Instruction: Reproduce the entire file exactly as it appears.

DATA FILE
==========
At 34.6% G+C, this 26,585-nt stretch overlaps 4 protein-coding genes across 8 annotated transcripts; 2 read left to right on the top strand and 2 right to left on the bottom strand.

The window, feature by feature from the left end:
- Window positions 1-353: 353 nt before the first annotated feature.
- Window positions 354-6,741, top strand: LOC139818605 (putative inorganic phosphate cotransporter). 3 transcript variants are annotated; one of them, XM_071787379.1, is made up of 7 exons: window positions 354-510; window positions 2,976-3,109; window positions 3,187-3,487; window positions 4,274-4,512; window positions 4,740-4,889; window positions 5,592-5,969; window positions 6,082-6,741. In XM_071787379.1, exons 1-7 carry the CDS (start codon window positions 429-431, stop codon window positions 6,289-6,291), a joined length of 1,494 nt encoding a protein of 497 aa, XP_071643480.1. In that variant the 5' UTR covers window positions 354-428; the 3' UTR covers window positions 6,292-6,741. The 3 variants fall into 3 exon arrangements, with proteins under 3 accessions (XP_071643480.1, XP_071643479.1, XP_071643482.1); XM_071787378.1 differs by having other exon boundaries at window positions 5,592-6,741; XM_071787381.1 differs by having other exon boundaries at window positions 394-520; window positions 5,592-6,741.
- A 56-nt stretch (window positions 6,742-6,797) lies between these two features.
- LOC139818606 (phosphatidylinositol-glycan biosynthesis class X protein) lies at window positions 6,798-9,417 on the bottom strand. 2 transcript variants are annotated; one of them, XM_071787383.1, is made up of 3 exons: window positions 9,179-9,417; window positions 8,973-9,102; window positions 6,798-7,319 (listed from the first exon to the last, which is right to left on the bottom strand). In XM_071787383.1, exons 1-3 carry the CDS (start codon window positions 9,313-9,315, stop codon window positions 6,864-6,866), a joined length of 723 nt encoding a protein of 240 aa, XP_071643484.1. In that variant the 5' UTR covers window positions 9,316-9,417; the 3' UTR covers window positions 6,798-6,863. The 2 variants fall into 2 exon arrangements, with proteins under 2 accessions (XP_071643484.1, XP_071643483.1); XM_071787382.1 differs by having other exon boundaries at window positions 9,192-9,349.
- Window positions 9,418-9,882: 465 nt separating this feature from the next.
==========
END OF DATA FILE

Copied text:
At 34.6% G+C, this 26,585-nt stretch overlaps 4 protein-coding genes across 8 annotated transcripts; 2 read left to right on the top strand and 2 right to left on the bottom strand.

The window, feature by feature from the left end:
- Window positions 1-353: 353 nt before the first annotated feature.
- Window positions 354-6,741, top strand: LOC139818605 (putative inorganic phosphate cotransporter). 3 transcript variants are annotated; one of them, XM_071787379.1, is made up of 7 exons: window positions 354-510; window positions 2,976-3,109; window positions 3,187-3,487; window positions 4,274-4,512; window positions 4,740-4,889; window positions 5,592-5,969; window positions 6,082-6,741. In XM_071787379.1, exons 1-7 carry the CDS (start codon window positions 429-431, stop codon window positions 6,289-6,291), a joined length of 1,494 nt encoding a protein of 497 aa, XP_071643480.1. In that variant the 5' UTR covers window positions 354-428; the 3' UTR covers window positions 6,292-6,741. The 3 variants fall into 3 exon arrangements, with proteins under 3 accessions (XP_071643480.1, XP_071643479.1, XP_071643482.1); XM_071787378.1 differs by having other exon boundaries at window positions 5,592-6,741; XM_071787381.1 differs by having other exon boundaries at window positions 394-520; window positions 5,592-6,741.
- A 56-nt stretch (window positions 6,742-6,797) lies between these two features.
- LOC139818606 (phosphatidylinositol-glycan biosynthesis class X protein) lies at window positions 6,798-9,417 on the bottom strand. 2 transcript variants are annotated; one of them, XM_071787383.1, is made up of 3 exons: window positions 9,179-9,417; window positions 8,973-9,102; window positions 6,798-7,319 (listed from the first exon to the last, which is right to left on the bottom strand). In XM_071787383.1, exons 1-3 carry the CDS (start codon window positions 9,313-9,315, stop codon window positions 6,864-6,866), a joined length of 723 nt encoding a protein of 240 aa, XP_071643484.1. In that variant the 5' UTR covers window positions 9,316-9,417; the 3' UTR covers window positions 6,798-6,863. The 2 variants fall into 2 exon arrangements, with proteins under 2 accessions (XP_071643484.1, XP_071643483.1); XM_071787382.1 differs by having other exon boundaries at window positions 9,192-9,349.
- Window positions 9,418-9,882: 465 nt separating this feature from the next.